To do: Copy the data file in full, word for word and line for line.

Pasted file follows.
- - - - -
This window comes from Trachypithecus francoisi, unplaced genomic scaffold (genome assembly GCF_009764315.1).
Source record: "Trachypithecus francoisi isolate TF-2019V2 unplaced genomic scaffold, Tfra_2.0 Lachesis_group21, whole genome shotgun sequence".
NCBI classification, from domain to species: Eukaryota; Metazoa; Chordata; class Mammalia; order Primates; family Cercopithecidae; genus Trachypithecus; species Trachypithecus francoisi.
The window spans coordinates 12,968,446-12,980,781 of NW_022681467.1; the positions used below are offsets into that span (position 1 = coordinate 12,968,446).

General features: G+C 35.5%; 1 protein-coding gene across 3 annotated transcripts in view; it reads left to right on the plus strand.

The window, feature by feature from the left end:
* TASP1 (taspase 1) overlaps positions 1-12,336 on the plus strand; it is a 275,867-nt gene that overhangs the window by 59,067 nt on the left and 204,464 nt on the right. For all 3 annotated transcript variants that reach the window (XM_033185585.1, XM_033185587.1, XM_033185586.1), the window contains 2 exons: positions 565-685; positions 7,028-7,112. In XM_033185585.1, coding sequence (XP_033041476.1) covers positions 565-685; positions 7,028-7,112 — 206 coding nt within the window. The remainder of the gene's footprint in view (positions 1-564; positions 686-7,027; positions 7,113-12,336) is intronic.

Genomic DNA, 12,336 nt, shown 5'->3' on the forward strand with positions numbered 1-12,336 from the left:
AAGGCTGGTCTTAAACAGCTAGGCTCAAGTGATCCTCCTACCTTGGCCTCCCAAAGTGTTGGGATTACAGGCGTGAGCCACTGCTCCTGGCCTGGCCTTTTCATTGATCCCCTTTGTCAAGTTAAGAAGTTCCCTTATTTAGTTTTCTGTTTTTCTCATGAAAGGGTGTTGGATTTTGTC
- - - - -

This window comes from Trachypithecus francoisi, unplaced genomic scaffold (genome assembly GCF_009764315.1).
Source record: "Trachypithecus francoisi isolate TF-2019V2 unplaced genomic scaffold, Tfra_2.0 Lachesis_group21, whole genome shotgun sequence".
NCBI classification, from domain to species: Eukaryota; Metazoa; Chordata; class Mammalia; order Primates; family Cercopithecidae; genus Trachypithecus; species Trachypithecus francoisi.
The window spans coordinates 12,968,446-12,980,781 of NW_022681467.1; the positions used below are offsets into that span (position 1 = coordinate 12,968,446).

General features: G+C 35.5%; 1 protein-coding gene across 3 annotated transcripts in view; it reads left to right on the plus strand.

The window, feature by feature from the left end:
* TASP1 (taspase 1) overlaps positions 1-12,336 on the plus strand; it is a 275,867-nt gene that overhangs the window by 59,067 nt on the left and 204,464 nt on the right. For all 3 annotated transcript variants that reach the window (XM_033185585.1, XM_033185587.1, XM_033185586.1), the window contains 2 exons: positions 565-685; positions 7,028-7,112. In XM_033185585.1, coding sequence (XP_033041476.1) covers positions 565-685; positions 7,028-7,112 — 206 coding nt within the window. The remainder of the gene's footprint in view (positions 1-564; positions 686-7,027; positions 7,113-12,336) is intronic.

Genomic DNA, 12,336 nt, shown 5'->3' on the forward strand with positions numbered 1-12,336 from the left:
AAGGCTGGTCTTAAACAGCTAGGCTCAAGTGATCCTCCTACCTTGGCCTCCCAAAGTGTTGGGATTACAGGCGTGAGCCACTGCTCCTGGCCTGGCCTTTTCATTGATCCCCTTTGTCAAGTTAAGAAGTTCCCTTATTTAGTTTTCTGTTTTTCTCATGAAAGGGTGTTGGATTTTGTC